Incidence and Risk Factors of Acute Kidney Injury in Neonatal Intensive Care Unit

Document Type : Original Article


1 Pediatric Infectious Diseases Research Center, Mazandaran University of Medical Sciences, Sari, Iran

2 Pediatric department, Bou Ali-Sina Hospital, faculty of medicine, Mazandaran University of Medical Sciences, Sari, Iran

3 Department of Community Medicine, Faculty of Medicine, Mazandaran University of Medical Sciences, Sari, Iran


Background: Acute kidney injury (AKI) is a clinical syndrome in which the sudden loss of kidney function leads to kidney failure to maintain fluid hemostasis and electrolytes. Considering the increased hospitalization of patients in the neonatal intensive care unit (NICU), the prevalence of AKI due to common diseases, surgical procedures, various drugs, as well as the importance of long-term complications, this study aimed to determine the prevalence and related risk factors for the development of AKI in neonates admitted to NICU.
Methods: This descriptive cross-sectional study was conducted on 173 newborns admitted to Boo-Ali-Sina Hospital in Sari, Iran, during 2016-2018. Patients’ demographic characteristics, clinical findings, laboratory results, clinical outcomes, and risk-related disease factors were recorded. Data were analyzed using SPSS software (version 16).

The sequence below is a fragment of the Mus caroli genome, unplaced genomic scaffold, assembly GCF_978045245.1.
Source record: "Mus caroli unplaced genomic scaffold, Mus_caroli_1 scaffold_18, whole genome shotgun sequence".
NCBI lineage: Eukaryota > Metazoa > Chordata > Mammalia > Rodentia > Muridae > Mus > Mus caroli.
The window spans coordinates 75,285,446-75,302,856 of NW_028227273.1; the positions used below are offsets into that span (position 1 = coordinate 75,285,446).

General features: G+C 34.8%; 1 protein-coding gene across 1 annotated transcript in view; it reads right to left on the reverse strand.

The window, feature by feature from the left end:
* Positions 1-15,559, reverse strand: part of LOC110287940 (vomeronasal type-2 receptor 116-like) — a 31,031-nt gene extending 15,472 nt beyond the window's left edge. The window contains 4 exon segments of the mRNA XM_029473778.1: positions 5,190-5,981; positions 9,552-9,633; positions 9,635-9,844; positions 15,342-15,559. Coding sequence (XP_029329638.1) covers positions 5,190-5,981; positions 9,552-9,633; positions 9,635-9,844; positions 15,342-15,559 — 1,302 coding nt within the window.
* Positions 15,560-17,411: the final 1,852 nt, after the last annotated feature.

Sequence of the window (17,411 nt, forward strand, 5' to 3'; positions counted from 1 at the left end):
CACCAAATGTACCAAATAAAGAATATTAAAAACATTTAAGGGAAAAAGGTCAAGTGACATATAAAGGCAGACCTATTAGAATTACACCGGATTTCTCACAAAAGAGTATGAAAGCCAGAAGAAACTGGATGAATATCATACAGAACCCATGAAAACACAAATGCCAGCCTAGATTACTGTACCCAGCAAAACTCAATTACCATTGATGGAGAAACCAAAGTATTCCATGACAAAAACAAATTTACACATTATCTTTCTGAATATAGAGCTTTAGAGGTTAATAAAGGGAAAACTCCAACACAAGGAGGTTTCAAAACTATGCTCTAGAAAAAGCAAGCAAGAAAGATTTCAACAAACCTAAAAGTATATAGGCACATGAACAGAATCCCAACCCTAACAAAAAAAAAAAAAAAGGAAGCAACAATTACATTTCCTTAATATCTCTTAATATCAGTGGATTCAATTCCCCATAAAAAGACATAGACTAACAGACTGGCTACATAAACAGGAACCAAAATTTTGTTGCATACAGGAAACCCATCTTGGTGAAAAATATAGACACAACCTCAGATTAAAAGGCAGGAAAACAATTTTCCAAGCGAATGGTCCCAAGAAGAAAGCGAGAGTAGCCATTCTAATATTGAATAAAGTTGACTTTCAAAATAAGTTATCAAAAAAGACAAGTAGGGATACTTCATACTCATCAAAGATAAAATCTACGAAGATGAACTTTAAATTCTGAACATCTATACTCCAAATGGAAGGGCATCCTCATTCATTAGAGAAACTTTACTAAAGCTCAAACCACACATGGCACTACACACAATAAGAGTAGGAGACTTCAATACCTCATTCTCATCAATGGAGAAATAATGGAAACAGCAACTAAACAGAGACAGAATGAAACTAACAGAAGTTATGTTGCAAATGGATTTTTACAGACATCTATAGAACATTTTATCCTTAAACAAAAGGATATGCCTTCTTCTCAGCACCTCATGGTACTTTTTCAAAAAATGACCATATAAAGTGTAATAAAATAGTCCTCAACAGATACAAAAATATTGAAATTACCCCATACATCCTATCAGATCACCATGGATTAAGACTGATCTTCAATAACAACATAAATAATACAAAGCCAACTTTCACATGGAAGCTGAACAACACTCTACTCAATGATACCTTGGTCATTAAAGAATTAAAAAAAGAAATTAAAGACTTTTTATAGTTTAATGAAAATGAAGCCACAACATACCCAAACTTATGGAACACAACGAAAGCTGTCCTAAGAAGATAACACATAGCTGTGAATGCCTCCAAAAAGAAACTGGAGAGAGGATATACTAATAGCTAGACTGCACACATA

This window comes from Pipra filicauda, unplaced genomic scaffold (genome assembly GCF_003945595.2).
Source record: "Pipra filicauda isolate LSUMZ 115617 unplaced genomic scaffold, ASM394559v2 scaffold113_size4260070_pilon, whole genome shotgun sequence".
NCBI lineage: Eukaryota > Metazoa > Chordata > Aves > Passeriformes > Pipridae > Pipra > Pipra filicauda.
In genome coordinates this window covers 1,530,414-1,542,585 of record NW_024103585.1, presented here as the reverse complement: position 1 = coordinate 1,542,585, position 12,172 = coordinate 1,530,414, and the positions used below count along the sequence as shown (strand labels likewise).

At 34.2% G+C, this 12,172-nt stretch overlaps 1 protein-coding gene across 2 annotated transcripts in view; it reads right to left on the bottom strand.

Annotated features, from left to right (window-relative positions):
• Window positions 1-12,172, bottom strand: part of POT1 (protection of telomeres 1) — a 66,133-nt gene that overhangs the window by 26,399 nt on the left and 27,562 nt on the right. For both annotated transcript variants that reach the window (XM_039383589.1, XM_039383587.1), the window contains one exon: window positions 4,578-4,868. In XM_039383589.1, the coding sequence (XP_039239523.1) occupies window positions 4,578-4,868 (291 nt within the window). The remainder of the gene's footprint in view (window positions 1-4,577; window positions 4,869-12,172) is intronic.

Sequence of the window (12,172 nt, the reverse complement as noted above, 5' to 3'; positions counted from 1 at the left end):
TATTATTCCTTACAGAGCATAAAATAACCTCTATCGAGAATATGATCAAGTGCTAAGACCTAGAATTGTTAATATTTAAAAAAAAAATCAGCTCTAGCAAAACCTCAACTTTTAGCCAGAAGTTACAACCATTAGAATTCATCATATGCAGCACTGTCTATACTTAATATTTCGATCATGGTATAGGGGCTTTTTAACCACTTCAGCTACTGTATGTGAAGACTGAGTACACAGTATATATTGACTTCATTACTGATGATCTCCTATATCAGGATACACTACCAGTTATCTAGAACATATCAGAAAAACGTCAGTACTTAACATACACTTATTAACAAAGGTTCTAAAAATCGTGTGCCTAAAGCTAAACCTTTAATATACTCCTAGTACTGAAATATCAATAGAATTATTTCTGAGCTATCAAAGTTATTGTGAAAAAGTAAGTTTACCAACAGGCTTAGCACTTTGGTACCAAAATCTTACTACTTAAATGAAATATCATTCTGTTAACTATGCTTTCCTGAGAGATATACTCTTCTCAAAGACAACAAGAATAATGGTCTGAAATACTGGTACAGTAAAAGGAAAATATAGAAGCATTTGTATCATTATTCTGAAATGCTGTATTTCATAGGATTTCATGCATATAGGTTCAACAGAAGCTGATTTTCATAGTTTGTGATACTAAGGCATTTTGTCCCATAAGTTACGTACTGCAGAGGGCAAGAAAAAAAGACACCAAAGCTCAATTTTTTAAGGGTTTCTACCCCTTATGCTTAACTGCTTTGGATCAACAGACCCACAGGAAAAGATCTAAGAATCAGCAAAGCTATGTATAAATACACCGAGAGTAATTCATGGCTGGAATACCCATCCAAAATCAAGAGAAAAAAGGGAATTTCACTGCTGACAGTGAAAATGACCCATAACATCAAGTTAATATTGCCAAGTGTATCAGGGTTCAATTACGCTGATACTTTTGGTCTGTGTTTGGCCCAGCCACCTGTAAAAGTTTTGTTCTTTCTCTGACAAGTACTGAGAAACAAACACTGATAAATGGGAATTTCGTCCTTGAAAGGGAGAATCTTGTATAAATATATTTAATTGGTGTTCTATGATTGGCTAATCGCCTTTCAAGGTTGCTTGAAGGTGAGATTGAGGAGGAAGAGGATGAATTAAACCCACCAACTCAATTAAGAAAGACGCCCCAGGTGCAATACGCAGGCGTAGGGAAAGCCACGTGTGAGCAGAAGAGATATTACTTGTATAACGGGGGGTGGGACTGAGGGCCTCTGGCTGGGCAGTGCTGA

Results: The prevalence rate of AKI in infants admitted to Neonatal intensive care unit  was 26.6%, consisting of 87% (n=40) prerenal,  8.7% (n=4) renal, and 2.2% (n=1) postrenal AKI cases. Furthermore, 6.4%, 9.2%, and 11% of the patients had grade 1, grade 2, and grade 3 AKI, based on RIFLE criteria. It should be mentioned that RDS, TTN, and seizure were the most common causes of hospitalization in the NICU. The most common laboratory disorders were acidosis, hyponatremia, anemia, and leukocytosis. Furthermore, anemia (89.1% vs. 19.7 %), hypernatremia (8.7% vs. 2.4%), and hyperkalemia (26% vs. 8% ) were significantly greater in AKI than in the non-AKI group.
Conclusion: AKI was common in NICU, and accounted for about one-fourth of the admitted patients. The most common type of AKI was prerenal. The patients were equally distributed in all three stages. Eventually, anemia, hypernatremia, and hyperkalemia can be considered risk factors for AKI.


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